It had been a while since my last excursion out of town, so some friends and I decided to make a trip to Edinburgh on Saturday. Since all of us had seen the main tourist attractions in Edinburgh, our goal was to find some less well-known "hidden gems" in the city. We set off from Waverly Station for Dean Village, a small neighborhood along the water of Leith that resembles a German storybook village. We arrived after being caught in the rain and, in my case, pelted in the face by leaves, so we only stayed for a short while to take some pictures. The rain stopped soon afterward, as we retraced our steps toward some lunch options in New Town.

We ended up in a bigger-on-the-inside French restaurant with surprisingly affordable lunch specials. I ordered steak frites and some chocolate mousse, which were both delicious. Next, we stopped in St. Mary's Catholic Cathedral, which is incorrectly described as underwhelming on TripAdvisor. I found the sanctuary beautiful, and was intrigued to find some relics of St. Andrew on display in one of the transepts. After St. Mary's we walked toward the Royal Mile to stop in a print shop and some vintage shops. I picked up a print of St. Salvator's Chapel on North Street and a half-price plaid dress with a broken zipper. We then headed back toward St. Andrews, grabbed dinner at Tesco, and I fixed the zipper on the dress before going to bed.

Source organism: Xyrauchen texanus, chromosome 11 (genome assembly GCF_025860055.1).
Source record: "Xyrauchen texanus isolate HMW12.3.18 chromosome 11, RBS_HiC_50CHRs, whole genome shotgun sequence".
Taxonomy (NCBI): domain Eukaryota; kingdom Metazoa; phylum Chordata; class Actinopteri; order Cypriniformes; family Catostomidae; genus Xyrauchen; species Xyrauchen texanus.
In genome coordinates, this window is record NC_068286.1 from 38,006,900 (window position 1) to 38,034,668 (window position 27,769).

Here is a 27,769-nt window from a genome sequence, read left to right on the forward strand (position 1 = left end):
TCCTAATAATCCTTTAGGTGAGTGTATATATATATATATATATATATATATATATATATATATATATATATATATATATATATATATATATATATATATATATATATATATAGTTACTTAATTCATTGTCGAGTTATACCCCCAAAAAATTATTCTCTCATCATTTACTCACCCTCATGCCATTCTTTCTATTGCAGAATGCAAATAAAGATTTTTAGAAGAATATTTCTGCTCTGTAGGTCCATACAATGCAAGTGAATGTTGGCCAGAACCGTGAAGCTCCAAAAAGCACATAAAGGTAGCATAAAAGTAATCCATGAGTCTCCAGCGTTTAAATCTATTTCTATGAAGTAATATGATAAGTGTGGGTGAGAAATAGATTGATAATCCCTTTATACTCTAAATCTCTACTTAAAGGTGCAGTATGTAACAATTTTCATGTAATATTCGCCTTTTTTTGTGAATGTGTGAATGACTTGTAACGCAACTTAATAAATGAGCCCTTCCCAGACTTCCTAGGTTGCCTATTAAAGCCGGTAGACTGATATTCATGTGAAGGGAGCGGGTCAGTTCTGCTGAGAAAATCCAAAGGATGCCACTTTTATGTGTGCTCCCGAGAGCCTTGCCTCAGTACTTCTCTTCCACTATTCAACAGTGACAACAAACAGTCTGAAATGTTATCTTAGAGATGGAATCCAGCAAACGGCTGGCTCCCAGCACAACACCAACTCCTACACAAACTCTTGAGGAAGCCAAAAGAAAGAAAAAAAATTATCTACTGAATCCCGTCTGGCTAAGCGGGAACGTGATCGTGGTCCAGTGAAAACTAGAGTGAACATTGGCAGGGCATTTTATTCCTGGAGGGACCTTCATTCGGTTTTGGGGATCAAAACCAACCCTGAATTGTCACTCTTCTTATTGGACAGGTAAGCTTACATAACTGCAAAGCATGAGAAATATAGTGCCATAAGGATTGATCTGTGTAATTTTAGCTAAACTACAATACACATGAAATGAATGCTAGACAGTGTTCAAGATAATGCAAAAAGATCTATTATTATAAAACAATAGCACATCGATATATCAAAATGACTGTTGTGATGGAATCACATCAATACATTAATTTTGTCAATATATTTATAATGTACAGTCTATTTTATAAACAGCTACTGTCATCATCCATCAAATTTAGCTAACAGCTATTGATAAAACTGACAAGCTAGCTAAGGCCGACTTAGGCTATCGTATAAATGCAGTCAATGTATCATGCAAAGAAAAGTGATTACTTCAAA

Dean Village

Shrine of St. Andrew in St. Mary's Cathedral

Sunday, November 8

On Sunday morning, I went to church as usual, where the gospel for the day was the lesson of the widow's mite in Mark 12. The preacher was careful to emphasize that, while this passage is frequently cited in sermons about stewardship (i.e. "The widow gives all she has to live on, so maybe you could step it up when we pass the offering plate"), the lesson is not about our financial habits as Christians. Rather, it is about the economy of God and our response to His love. God does not work in fractions; He does not give more or less or some of Himself to us, but all of Himself through the incarnation, the Word and Sacraments, and the work of the Holy Spirit. The widow is an example of how we ought to respond to this gift. She gives up her whole life, or livelihood, more than merely "what she had to live on." The value of the money and its use in the temple treasury are not important; after all, Jesus goes on to prophesy in the next chapter that the temple will soon be destroyed. The copper coins per se do not matter to God, who does not depend on our worship in any temple. We have nothing in ourselves to give God, until we are united to Christ. This union is what allows us to give all of our nothing to God, who accepts us as beloved children worth more than any material offering.